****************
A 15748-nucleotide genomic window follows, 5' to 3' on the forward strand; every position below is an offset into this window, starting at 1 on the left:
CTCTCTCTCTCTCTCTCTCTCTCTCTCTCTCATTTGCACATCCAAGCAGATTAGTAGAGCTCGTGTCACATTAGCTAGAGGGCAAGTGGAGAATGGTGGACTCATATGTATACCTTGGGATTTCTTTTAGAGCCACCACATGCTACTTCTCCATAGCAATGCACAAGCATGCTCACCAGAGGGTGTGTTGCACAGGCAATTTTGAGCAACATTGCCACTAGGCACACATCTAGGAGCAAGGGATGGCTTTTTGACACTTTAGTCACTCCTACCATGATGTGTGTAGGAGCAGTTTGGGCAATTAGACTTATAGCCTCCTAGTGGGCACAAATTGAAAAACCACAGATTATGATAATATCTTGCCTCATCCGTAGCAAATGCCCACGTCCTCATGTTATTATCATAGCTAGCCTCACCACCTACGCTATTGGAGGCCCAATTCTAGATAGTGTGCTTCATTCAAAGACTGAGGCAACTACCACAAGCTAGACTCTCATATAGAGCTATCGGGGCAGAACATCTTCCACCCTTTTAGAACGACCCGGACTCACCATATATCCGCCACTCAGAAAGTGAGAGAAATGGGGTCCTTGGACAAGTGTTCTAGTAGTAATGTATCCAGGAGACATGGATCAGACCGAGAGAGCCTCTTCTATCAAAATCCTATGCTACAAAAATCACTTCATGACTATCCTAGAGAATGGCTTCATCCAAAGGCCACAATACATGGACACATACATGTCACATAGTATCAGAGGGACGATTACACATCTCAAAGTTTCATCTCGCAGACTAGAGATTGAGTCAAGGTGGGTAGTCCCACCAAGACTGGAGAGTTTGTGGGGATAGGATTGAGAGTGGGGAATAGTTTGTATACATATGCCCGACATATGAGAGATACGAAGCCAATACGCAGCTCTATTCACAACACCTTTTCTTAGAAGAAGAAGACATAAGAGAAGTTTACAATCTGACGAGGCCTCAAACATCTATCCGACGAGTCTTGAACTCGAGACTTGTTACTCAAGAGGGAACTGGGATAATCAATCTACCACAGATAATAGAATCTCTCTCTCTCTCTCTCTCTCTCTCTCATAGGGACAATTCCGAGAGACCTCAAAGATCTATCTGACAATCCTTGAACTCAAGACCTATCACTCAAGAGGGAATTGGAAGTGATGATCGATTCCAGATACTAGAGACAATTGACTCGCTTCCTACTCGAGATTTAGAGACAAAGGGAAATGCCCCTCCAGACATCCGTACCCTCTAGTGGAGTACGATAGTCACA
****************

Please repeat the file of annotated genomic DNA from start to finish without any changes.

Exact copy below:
A 15748-nucleotide genomic window follows, 5' to 3' on the forward strand; every position below is an offset into this window, starting at 1 on the left:
CTCTCTCTCTCTCTCTCTCTCTCTCTCTCTCATTTGCACATCCAAGCAGATTAGTAGAGCTCGTGTCACATTAGCTAGAGGGCAAGTGGAGAATGGTGGACTCATATGTATACCTTGGGATTTCTTTTAGAGCCACCACATGCTACTTCTCCATAGCAATGCACAAGCATGCTCACCAGAGGGTGTGTTGCACAGGCAATTTTGAGCAACATTGCCACTAGGCACACATCTAGGAGCAAGGGATGGCTTTTTGACACTTTAGTCACTCCTACCATGATGTGTGTAGGAGCAGTTTGGGCAATTAGACTTATAGCCTCCTAGTGGGCACAAATTGAAAAACCACAGATTATGATAATATCTTGCCTCATCCGTAGCAAATGCCCACGTCCTCATGTTATTATCATAGCTAGCCTCACCACCTACGCTATTGGAGGCCCAATTCTAGATAGTGTGCTTCATTCAAAGACTGAGGCAACTACCACAAGCTAGACTCTCATATAGAGCTATCGGGGCAGAACATCTTCCACCCTTTTAGAACGACCCGGACTCACCATATATCCGCCACTCAGAAAGTGAGAGAAATGGGGTCCTTGGACAAGTGTTCTAGTAGTAATGTATCCAGGAGACATGGATCAGACCGAGAGAGCCTCTTCTATCAAAATCCTATGCTACAAAAATCACTTCATGACTATCCTAGAGAATGGCTTCATCCAAAGGCCACAATACATGGACACATACATGTCACATAGTATCAGAGGGACGATTACACATCTCAAAGTTTCATCTCGCAGACTAGAGATTGAGTCAAGGTGGGTAGTCCCACCAAGACTGGAGAGTTTGTGGGGATAGGATTGAGAGTGGGGAATAGTTTGTATACATATGCCCGACATATGAGAGATACGAAGCCAATACGCAGCTCTATTCACAACACCTTTTCTTAGAAGAAGAAGACATAAGAGAAGTTTACAATCTGACGAGGCCTCAAACATCTATCCGACGAGTCTTGAACTCGAGACTTGTTACTCAAGAGGGAACTGGGATAATCAATCTACCACAGATAATAGAATCTCTCTCTCTCTCTCTCTCTCTCTCTCATAGGGACAATTCCGAGAGACCTCAAAGATCTATCTGACAATCCTTGAACTCAAGACCTATCACTCAAGAGGGAATTGGAAGTGATGATCGATTCCAGATACTAGAGACAATTGACTCGCTTCCTACTCGAGATTTAGAGACAAAGGGAAATGCCCCTCCAGACATCCGTACCCTCTAGTGGAGTACGATAGTCACA